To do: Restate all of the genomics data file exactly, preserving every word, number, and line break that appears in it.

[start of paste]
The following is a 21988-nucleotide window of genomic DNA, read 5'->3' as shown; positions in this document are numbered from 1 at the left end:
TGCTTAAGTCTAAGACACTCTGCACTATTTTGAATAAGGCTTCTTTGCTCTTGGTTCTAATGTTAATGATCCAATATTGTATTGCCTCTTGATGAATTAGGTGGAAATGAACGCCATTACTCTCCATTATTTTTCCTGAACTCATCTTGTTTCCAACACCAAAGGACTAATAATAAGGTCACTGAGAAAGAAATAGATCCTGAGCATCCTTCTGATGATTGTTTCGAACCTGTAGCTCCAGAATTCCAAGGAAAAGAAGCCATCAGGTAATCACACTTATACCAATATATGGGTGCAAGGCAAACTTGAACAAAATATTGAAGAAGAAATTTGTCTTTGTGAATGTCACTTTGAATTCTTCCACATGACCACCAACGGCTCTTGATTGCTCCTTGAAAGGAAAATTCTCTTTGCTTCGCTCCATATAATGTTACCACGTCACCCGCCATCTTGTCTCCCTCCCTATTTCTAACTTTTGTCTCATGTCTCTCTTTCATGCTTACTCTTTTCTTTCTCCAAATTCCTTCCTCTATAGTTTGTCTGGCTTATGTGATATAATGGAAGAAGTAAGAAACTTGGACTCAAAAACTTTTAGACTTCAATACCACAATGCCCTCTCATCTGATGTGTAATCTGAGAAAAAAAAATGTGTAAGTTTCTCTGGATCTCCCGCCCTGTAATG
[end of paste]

The following is a 21988-nucleotide window of genomic DNA, read 5'->3' as shown; positions in this document are numbered from 1 at the left end:
TGCTTAAGTCTAAGACACTCTGCACTATTTTGAATAAGGCTTCTTTGCTCTTGGTTCTAATGTTAATGATCCAATATTGTATTGCCTCTTGATGAATTAGGTGGAAATGAACGCCATTACTCTCCATTATTTTTCCTGAACTCATCTTGTTTCCAACACCAAAGGACTAATAATAAGGTCACTGAGAAAGAAATAGATCCTGAGCATCCTTCTGATGATTGTTTCGAACCTGTAGCTCCAGAATTCCAAGGAAAAGAAGCCATCAGGTAATCACACTTATACCAATATATGGGTGCAAGGCAAACTTGAACAAAATATTGAAGAAGAAATTTGTCTTTGTGAATGTCACTTTGAATTCTTCCACATGACCACCAACGGCTCTTGATTGCTCCTTGAAAGGAAAATTCTCTTTGCTTCGCTCCATATAATGTTACCACGTCACCCGCCATCTTGTCTCCCTCCCTATTTCTAACTTTTGTCTCATGTCTCTCTTTCATGCTTACTCTTTTCTTTCTCCAAATTCCTTCCTCTATAGTTTGTCTGGCTTATGTGATATAATGGAAGAAGTAAGAAACTTGGACTCAAAAACTTTTAGACTTCAATACCACAATGCCCTCTCATCTGATGTGTAATCTGAGAAAAAAAAATGTGTAAGTTTCTCTGGATCTCCCGCCCTGTAATG